What is voyeurism?
Krish Mahajan 20 July 2020
Voyeurism, implies the act of gaining s*xual pleasure from watching other people while they engage in s*xual activities or are naked. It can also be defined as the habit of spying on people doing actions that are generally regarded as private, such as engaging in s*xual activity or undressing. In voyeurism, the person being observed may have no connection with the voyeur in any way.
Voyeurism is not only a violation of a person’s privacy but also transforms into gross violation of human rights of women’s dignity and reputation thus also if a woman has agreed to engage in a s*xual act voluntarily, then video graphing the same and making it available to the third person without her consent shall be punishable as once recorded video finds a place in the p*rnographic market.
It was introduced in the Indian Penal Code, 1860 through the Criminal Law (Amendment) Act, 2013 which relates to s*xual offences. The Amendment came following the outrage in the nation at that time regarding the brutal gang-rape in 2012 in Delhi.
Section 354C of Indian penal code talks about voyeurism which states that any man who watches, or captures the image of a woman engaging in a private act in circumstances where she would usually have the expectation of not being observed either by the perpetrator or by any other person at the behest of the perpetrator or disseminates such image1 shall be punished on first conviction with imprisonment of either descripttion for a term which shall not be less than one year, but which may extend to three years, and shall also be liable to fine, and be punished on a second or subsequent conviction, with imprisonment of either descripttion for a term which shall not be less than three years, but which may extend to seven years, and shall also be liable to fine.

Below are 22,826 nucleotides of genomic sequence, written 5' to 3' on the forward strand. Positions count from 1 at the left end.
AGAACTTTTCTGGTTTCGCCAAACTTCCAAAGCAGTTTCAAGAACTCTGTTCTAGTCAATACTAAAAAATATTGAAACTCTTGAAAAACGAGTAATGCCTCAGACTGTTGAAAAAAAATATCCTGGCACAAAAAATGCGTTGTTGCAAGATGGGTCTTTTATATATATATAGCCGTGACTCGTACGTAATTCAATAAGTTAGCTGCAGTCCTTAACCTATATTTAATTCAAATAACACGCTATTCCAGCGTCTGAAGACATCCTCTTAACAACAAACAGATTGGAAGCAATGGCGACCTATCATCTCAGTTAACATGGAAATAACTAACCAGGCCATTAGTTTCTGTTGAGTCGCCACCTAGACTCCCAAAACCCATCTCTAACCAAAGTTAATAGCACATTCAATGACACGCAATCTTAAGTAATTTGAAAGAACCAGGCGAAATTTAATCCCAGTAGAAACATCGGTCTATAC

Explanation to this provides that
Hope this helps
Sunidhi Singh 09 January 2021
What is Voyeurism?
Simply put, voyeurism is peeping in to someone else’s private life without permission or consent when they are partly or fully naked, to derive s*xual pleasure.
Let us understand the concept of voyeurism by digging a little deep.
The word ‘voyeurism’ is of French origin. It has been derived from the word ‘voyeur’, which has further been derived from the word ‘voir’. ‘Voir’ means ‘see’ and ‘voyeur’ is a noun in the French language which means ‘one who sees’. Voyeurism is the act that the voyeur does. According to the Merriam-Webster Dictionary, ‘voyeurism’ is the “practice of obtaining s*xual gratification from observing others”.
Is this a crime in India?
Yes, voyeurism is explicitly declared to be a crime under Section 354C of the Indian Penal Code. This crime got inserted in IPC by the Criminal Law (Amendment) Act of 2013 on the recommendations of Justice JS Verma Committee.
So, what triggered the insertion of voyeurism as a crime in IPC?
Even though voyeurism has been happening since always, it got included as a crime in the year 2013 when the heinous Delhi Gang Rape Case shook the nation’s conscience. Justice JS Verma Committee was constituted on December 23, 2012 to make recommendations for making the justice delivery system more efficient in cases of s*xual assault against women. ‘Stalking’ and ‘Voyeurism’ were introduced as a result of their recommendations for the protection of women’s privacy, among other things.
Is the crime of voyeurism under IPC gender neutral?
Under the Indian Penal Code, the crime of voyeurism is not gender neutral. It got introduced as a consequence of the recommendations by the Committee set up to make the laws dealing with s*xual assault of women more effective and stringent. Therefore, voyeurism under Section 354C IPC is a crime only against women.
What does the provision for Voyeurism in IPC say?
Voyeurism is dealt with under Section 354C as a substantive offence affecting the human body in Chapter XVI of the IPC.
Section 354C, IPC clearly states that it is punishable if a man or any other person at the behest of him ‘watches, or captures images of a woman engaged in a private act or disseminates any such images’. It is necessary that such an act must have been done without the consent of the woman and also in such circumstances in which she would not reasonably have the expectation of being watched by any other person.
What would be considered a private act?